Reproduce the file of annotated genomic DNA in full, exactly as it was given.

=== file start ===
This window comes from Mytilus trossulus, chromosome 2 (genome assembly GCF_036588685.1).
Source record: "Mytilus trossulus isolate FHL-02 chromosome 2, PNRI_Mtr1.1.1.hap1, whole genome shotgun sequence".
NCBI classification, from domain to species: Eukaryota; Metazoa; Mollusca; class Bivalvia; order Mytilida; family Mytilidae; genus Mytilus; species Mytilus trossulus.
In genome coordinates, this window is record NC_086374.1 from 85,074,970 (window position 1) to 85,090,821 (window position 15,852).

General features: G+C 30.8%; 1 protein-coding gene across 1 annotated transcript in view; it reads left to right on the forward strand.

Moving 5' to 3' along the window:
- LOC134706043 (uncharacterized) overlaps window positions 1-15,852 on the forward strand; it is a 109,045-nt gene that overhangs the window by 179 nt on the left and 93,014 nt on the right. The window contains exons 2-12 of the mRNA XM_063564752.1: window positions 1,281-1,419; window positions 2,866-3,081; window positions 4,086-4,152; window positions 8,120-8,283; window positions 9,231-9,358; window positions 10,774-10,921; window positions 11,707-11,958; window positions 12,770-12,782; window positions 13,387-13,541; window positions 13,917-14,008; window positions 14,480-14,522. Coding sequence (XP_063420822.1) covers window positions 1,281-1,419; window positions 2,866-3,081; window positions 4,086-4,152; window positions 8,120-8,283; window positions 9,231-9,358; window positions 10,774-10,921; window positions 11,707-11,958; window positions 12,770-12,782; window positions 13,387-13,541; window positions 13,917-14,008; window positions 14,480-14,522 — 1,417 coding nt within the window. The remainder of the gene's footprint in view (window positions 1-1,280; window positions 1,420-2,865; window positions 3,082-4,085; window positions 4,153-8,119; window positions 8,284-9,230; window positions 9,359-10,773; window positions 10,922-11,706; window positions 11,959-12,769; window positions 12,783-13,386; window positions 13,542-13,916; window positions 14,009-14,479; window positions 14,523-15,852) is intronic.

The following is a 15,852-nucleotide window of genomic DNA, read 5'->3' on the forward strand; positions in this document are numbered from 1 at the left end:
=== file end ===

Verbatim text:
This window comes from Mytilus trossulus, chromosome 2 (genome assembly GCF_036588685.1).
Source record: "Mytilus trossulus isolate FHL-02 chromosome 2, PNRI_Mtr1.1.1.hap1, whole genome shotgun sequence".
NCBI classification, from domain to species: Eukaryota; Metazoa; Mollusca; class Bivalvia; order Mytilida; family Mytilidae; genus Mytilus; species Mytilus trossulus.
In genome coordinates, this window is record NC_086374.1 from 85,074,970 (window position 1) to 85,090,821 (window position 15,852).

General features: G+C 30.8%; 1 protein-coding gene across 1 annotated transcript in view; it reads left to right on the forward strand.

Moving 5' to 3' along the window:
- LOC134706043 (uncharacterized) overlaps window positions 1-15,852 on the forward strand; it is a 109,045-nt gene that overhangs the window by 179 nt on the left and 93,014 nt on the right. The window contains exons 2-12 of the mRNA XM_063564752.1: window positions 1,281-1,419; window positions 2,866-3,081; window positions 4,086-4,152; window positions 8,120-8,283; window positions 9,231-9,358; window positions 10,774-10,921; window positions 11,707-11,958; window positions 12,770-12,782; window positions 13,387-13,541; window positions 13,917-14,008; window positions 14,480-14,522. Coding sequence (XP_063420822.1) covers window positions 1,281-1,419; window positions 2,866-3,081; window positions 4,086-4,152; window positions 8,120-8,283; window positions 9,231-9,358; window positions 10,774-10,921; window positions 11,707-11,958; window positions 12,770-12,782; window positions 13,387-13,541; window positions 13,917-14,008; window positions 14,480-14,522 — 1,417 coding nt within the window. The remainder of the gene's footprint in view (window positions 1-1,280; window positions 1,420-2,865; window positions 3,082-4,085; window positions 4,153-8,119; window positions 8,284-9,230; window positions 9,359-10,773; window positions 10,922-11,706; window positions 11,959-12,769; window positions 12,783-13,386; window positions 13,542-13,916; window positions 14,009-14,479; window positions 14,523-15,852) is intronic.

The following is a 15,852-nucleotide window of genomic DNA, read 5'->3' on the forward strand; positions in this document are numbered from 1 at the left end: